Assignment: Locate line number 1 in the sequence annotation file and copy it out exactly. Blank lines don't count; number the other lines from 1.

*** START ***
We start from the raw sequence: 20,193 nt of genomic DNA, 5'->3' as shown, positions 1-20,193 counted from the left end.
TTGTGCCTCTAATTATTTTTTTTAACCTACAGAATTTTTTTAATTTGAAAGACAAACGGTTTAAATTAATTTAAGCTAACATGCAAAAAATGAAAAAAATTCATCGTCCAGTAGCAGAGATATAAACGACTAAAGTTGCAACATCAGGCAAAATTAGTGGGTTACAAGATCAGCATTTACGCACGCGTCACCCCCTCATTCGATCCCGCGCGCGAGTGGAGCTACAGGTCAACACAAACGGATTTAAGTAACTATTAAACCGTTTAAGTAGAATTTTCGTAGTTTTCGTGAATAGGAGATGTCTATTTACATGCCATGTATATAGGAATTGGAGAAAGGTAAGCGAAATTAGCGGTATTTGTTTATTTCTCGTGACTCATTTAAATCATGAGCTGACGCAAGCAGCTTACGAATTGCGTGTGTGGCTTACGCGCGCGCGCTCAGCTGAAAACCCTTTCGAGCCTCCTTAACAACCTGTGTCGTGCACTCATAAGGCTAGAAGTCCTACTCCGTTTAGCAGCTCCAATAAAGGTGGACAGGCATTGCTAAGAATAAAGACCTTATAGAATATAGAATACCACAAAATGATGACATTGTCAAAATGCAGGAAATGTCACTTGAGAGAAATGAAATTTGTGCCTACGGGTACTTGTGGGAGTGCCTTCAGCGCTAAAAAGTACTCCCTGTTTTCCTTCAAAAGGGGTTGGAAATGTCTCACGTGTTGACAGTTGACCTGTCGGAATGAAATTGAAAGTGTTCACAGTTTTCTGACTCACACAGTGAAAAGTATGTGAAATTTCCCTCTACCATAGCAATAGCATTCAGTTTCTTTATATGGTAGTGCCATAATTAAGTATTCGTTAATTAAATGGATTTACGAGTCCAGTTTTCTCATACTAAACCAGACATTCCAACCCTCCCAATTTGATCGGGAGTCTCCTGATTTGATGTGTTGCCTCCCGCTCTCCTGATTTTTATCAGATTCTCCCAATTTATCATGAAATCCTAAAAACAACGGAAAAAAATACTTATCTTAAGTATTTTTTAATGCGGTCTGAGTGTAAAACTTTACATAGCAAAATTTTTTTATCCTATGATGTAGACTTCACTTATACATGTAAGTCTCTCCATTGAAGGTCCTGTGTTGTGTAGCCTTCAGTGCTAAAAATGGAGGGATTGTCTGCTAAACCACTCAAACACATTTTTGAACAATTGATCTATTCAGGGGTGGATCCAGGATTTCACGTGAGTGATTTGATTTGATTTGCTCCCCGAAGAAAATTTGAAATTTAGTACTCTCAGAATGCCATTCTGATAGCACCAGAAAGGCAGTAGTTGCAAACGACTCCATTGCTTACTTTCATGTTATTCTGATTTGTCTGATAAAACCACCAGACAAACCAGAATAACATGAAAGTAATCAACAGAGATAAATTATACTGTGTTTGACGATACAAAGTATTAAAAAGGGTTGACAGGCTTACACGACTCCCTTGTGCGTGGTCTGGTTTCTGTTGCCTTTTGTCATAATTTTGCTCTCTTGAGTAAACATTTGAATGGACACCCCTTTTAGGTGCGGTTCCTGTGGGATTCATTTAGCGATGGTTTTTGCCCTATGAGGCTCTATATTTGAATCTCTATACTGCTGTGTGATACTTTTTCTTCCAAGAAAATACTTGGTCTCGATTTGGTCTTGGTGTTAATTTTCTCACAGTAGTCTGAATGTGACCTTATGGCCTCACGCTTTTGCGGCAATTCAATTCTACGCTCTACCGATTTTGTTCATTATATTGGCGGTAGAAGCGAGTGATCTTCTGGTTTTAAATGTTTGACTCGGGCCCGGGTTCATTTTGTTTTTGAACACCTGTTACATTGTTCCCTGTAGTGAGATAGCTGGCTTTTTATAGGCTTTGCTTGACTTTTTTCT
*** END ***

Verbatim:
We start from the raw sequence: 20,193 nt of genomic DNA, 5'->3' as shown, positions 1-20,193 counted from the left end.